Post-Modernism and the Evolution of Morality, continued
A more extensive discussion of General Semantics and Aristotelian logic was posted on this blog from 12-16 December 2013, and I will refer you to those postings for a fuller discussion of those topics. Suffice it to say that it led to the conclusion that “any classification system provides us only with units of description, perhaps useful to us in organizing our experience but not natural entities and not necessarily the best way in which to conceptualize events, and that all of the ideas that we have of the world and of ourselves are really social conventions which have no universal validity and which should not be confused with reality.”
With that as a given, the next step in the process was to consider how that affects morality, and for that I want to begin by reminding you of the (again previously) posted information about Laurance Kohlberg’s research on the development of moral reasoning and Carol Gilligan’s contribution (8-12 May 2014), which greatly expanded our understanding of moral development.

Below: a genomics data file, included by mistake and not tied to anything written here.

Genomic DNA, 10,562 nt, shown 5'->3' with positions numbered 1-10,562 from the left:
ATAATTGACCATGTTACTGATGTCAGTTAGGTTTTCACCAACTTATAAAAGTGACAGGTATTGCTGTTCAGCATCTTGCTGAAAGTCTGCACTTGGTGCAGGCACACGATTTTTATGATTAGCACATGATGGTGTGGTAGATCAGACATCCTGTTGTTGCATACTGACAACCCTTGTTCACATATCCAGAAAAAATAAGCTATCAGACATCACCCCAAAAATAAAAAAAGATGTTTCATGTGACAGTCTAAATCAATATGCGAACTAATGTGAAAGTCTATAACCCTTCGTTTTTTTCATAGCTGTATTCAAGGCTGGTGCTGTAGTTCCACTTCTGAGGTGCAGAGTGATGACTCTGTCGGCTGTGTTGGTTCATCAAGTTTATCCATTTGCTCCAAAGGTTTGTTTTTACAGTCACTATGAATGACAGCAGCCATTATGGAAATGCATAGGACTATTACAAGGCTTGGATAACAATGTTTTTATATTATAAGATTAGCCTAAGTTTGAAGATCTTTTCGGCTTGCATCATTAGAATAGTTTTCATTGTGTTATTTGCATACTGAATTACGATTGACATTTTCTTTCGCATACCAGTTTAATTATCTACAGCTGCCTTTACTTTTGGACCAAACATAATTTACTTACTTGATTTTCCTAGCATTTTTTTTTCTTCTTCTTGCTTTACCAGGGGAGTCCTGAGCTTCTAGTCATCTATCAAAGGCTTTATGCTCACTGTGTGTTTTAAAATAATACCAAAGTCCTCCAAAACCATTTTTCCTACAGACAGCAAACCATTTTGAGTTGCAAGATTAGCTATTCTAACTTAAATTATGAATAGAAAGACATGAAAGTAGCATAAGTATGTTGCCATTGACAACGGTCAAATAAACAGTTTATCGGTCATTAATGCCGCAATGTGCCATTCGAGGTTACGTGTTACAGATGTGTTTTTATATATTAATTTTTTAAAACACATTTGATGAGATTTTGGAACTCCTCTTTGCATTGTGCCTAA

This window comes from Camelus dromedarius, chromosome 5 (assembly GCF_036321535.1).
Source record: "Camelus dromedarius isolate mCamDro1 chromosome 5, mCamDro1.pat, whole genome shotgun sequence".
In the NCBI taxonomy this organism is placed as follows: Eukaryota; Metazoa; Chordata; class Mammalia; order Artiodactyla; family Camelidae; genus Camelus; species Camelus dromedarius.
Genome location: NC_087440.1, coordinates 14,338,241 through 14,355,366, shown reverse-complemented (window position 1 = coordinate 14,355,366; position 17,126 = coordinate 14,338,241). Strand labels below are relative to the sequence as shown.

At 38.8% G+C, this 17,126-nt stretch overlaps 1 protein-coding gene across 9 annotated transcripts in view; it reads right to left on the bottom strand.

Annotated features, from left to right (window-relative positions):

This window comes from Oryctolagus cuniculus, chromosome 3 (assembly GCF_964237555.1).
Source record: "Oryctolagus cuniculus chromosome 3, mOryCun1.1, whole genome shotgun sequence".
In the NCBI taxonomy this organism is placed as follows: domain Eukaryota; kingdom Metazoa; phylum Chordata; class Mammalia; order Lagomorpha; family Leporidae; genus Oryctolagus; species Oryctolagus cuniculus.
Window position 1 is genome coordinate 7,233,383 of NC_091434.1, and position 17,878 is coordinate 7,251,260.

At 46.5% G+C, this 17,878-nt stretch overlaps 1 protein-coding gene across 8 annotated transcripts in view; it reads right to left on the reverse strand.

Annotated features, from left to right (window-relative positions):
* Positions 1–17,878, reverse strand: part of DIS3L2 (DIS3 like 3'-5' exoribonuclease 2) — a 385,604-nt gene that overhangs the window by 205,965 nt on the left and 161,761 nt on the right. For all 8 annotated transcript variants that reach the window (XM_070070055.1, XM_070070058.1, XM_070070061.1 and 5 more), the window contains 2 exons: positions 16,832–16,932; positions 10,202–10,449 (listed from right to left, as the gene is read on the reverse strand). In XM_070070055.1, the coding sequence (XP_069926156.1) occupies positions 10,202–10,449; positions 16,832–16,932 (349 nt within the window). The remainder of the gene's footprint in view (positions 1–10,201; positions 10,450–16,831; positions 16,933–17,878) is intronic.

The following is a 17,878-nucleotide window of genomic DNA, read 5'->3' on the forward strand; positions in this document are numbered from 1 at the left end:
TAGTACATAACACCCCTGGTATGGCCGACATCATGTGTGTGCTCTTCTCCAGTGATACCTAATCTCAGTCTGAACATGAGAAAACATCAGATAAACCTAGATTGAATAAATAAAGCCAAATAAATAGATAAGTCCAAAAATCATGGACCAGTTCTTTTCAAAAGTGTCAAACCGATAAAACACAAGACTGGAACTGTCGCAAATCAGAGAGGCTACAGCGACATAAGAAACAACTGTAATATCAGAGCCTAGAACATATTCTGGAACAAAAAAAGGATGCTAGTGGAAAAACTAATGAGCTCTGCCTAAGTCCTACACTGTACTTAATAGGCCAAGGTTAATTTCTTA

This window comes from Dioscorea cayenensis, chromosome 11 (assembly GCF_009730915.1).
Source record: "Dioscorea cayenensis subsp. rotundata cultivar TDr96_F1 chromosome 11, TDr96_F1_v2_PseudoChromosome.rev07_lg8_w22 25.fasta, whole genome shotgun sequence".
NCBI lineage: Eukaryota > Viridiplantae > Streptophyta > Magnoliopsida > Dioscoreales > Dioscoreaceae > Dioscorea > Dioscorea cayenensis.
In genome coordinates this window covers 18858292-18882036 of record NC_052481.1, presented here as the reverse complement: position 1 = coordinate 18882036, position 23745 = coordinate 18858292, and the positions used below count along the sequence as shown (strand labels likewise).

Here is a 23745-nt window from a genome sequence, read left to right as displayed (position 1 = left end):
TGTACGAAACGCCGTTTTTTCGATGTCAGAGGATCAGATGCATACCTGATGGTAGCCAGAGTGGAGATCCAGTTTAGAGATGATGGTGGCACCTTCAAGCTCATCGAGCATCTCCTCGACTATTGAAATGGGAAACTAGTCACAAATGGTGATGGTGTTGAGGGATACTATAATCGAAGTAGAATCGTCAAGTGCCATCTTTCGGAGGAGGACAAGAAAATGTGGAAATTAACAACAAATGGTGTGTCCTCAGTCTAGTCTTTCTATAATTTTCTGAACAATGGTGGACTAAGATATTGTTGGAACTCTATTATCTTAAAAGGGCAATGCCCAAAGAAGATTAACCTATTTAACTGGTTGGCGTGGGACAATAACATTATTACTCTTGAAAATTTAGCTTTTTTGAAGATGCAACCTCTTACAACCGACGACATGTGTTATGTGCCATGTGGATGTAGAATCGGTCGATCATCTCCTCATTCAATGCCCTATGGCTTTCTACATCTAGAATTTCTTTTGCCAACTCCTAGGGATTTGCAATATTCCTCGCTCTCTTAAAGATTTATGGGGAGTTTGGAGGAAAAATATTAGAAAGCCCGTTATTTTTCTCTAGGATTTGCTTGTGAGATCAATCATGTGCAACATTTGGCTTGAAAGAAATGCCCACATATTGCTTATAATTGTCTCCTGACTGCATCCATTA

On 1 January 2014, I shared with you excerpts from a 1983 article by Landberg (Who said women are all bad? Almost everybody), in which she reported the opinions of women expressed by a number of “Titans of Western Thought.” Socrates is quoted as saying that “Woman is the source of all evil. Her love is to be dreaded more than the hatred of a man.” Plato believed that “Those of the men … who led a life of cowardice and injustice were suitably reborn as women.” Aristotle felt that “We should regard the female as afflicted with natural defectiveness.” Pythagoras believed that “There is a good principle which created order, light and man, and an evil principle which created chaos, darkness and women.” And Martin Luther observed that “God created Adam Lord of All Living Creatures, but Eve spoiled it all.” Postmodernism suggests that things aren’t nearly that simple.